Evaluating the ability of SOX to prevent future corporate collapses...

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Introduction

Agency theory was developed by Jensen and Meckling in 1976. Solomon (2004) explains agency theory in light of managers and board of directors as the agents and the investors and shareholders as the principles. The principles invest in the company and base their faith and trust on the agents to conduct business operations ethically and maximize shareholder value. Any decision made by the agents should be in the best interest of the organization. On the contrary, corporate collapses portray a different picture of the motives and interests of the corporate leaders.

There exists a central problem in the with regards to shareholders' interests in a public corporation, that is, top management do not always act towards maximizing shareholders' return on investment (Kulik, 2005). This divergence of interest poses risk to the corporation as well as its investors.

Sherman and Chambers (2009) cite Waddock's (2005) work in noting that the corporate leaders and financial advisor in the contemporary days lack "fundamental integrity." These shortcomings of the managers were evident in the much published corporate scandals at WorldCom and Enron. Canary and Jennings (2007) posit that collapse of Enron and WorldCom was a result of unethical conduct. Such scandals result in huge losses which range from financial loss to loss of investor confidence.

This paper is divided into four sections. The first section takes a brief look at the history of Enron Corp. and the financial issues which led to its dramatic collapse. The second section highlighst the reasons behind the enactment of the Sarbanes-Oxley Act (SOX) and outlines its contents and mandates. This follows a brief look at the pros and cons of Act. The third section discusses the ability of SOX to prevent future corporate collapses such as Enron. The last section concludes the paper.

Impact of Corporate Collapses

Mckay (2007) dubbed year 2002 which saw the business world taking a radical change. Corporate scandals not only result in loss of billions of dollars but also cause job losses and loss of valuable credibility. The Enron and Worldcom saga brought great disrepute to the accounting profession. Investors lost confidence in the market as they suffered drastic losses to their investments.

Background of Enron Corp

Enron Corp. (referred to as Enron hereafter) was formed in 1985 from a merger of the Houstan Natural Gas and Internorth. Enron was the first nationwide natural gas pipeline network (Jickling, 2002). It then diversifies to providing products and services related to natural gas, electricity and communications (Tonge et al, 2003).

Enron became the seventh largest listed company in the United States by employing questionable accounting methods and techniques (Bryce, 2002). Observers and analysts from the Wall Street dubbed Enron's transformation as an outstanding success (Jickling, 2002).

On 16th October, 2001 Enron reduced its after tax net income by $544 million and its shareholders' equity by $1.2 billion. It then restated its net income for the years 1997 - 2000 following accounting errors (Benston and Hartgraves, 2002). Enron eventually filed for bankruptcy under Chapter 11 of the United States Bankruptcy Code (Tonge et al, 2003).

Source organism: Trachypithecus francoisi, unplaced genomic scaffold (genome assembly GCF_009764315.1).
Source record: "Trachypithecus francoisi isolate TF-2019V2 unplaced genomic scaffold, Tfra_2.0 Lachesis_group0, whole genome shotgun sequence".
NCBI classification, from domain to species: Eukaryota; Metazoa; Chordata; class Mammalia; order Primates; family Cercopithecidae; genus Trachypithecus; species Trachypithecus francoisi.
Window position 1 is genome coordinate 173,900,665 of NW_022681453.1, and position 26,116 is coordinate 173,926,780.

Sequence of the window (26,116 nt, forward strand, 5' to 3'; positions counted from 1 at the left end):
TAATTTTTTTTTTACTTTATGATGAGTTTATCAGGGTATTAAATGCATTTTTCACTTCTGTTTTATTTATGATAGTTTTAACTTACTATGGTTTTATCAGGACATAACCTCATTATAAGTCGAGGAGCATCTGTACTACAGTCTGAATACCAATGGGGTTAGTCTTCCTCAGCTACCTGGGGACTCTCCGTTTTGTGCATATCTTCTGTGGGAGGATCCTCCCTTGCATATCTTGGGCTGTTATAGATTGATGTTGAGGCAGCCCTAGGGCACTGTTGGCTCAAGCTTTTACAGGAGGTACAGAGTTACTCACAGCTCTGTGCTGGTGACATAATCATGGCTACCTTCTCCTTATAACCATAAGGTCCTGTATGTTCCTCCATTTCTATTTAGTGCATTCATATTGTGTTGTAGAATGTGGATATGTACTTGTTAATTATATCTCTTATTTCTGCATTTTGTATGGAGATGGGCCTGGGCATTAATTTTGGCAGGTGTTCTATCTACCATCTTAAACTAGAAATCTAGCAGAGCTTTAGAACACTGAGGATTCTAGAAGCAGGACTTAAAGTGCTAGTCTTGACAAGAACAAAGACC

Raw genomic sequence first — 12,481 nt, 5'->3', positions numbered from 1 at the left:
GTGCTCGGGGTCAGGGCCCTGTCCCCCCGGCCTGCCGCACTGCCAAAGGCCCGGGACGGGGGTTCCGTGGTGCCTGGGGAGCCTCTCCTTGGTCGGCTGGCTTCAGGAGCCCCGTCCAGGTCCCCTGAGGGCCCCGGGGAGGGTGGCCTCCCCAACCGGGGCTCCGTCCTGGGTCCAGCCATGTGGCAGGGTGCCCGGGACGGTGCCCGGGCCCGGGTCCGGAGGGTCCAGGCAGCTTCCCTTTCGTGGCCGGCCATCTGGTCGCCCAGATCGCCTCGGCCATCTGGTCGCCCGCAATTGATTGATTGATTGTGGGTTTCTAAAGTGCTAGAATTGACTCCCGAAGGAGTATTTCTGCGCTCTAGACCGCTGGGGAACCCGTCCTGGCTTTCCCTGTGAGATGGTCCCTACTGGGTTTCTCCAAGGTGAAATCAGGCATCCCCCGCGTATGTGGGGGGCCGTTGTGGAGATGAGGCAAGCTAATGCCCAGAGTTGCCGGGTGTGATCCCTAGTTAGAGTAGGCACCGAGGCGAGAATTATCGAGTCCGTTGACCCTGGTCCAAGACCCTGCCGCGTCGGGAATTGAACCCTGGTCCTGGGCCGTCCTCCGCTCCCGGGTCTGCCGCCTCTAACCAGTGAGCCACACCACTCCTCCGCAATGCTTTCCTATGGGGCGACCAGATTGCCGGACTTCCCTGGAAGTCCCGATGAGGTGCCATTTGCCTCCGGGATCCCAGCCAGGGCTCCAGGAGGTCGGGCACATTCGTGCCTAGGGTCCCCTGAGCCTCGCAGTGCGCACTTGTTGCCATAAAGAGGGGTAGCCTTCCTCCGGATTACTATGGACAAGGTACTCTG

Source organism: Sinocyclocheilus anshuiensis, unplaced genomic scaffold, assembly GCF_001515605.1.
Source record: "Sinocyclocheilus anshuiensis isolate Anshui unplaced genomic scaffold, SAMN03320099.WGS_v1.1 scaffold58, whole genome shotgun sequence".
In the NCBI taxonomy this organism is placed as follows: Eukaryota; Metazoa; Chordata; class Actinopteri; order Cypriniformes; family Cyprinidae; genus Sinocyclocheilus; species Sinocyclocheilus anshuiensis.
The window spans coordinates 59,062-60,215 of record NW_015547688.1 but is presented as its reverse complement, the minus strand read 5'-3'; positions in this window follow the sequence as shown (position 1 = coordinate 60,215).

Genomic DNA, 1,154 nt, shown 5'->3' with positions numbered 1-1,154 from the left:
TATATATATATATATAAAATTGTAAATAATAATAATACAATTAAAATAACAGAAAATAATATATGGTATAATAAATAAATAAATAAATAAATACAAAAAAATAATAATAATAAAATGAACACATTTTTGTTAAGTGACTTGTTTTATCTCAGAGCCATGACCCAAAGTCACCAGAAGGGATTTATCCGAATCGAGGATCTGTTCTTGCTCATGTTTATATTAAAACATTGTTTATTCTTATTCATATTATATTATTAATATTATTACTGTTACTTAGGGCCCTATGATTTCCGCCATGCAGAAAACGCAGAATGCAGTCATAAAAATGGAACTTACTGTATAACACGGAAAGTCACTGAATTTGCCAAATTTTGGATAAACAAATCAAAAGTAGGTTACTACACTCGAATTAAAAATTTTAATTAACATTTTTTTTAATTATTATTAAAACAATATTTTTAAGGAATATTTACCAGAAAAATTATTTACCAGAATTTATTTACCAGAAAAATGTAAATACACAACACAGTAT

This was the largest corporate bankruptcy in the history of United States. Enron's stock price which had increased tremendously from the 1990s to early 2000 (from $7 to $90) fell to under $1 towards the end of 2001. Following Enron's bankruptcy, their auditors, Arthur Andersen which was one of the Big 5 CPA firms back then, was charged with failing to do their job right. Arthur Anderson was fined and it eventually went out of business (Benston and Hartgraves, 2002).

Financial Practices at Enron Corp

Accounting Issues

Enron used complex finance structures and accounting practices to attain various advantages including financing, taxation and accounting advantages (Benston and Hartgraves, 2002).

Enron used various accounting techniques and auditing issues to manipulate the figure it reported. The six extensively practice is of primary importance. These are discussed at length below (Benston and Hartgraves (2002).

Enron's accounting policy was not to consolidate its special-purpose entities (SPEs).

Enron funded numerous SPEs and did business with it. It used some of these to evade US taxes for its foreign income. Other major SPEs were used to do business with Enron domestically. GAAP rules prevalent in those days did not require Enron to consolidate its SPEs with its financial statements if independent third parties had a controlling and substantial (3% of the SPEs assets) equity interest in the SPE. Enron guaranteed most of these SPEs bank debts and had to assume these debts when the SPEs assets were insufficient to cover its debts. Enron however, did not consolidate these SPEs into its financials hence was understating its real debts from its investors.

Enron's treating sale of merchant investments to unconsolidated SPEs and recording it in its accounting books as they were arm's length transaction.

If there is a forward contract with fixed price, GAAP does not allow increases in the value of the stock as income because the gain was merely a result of increase in the companies own stick. Enron however, used gains from such forward contracts to sponsor numerous SPEs it funded.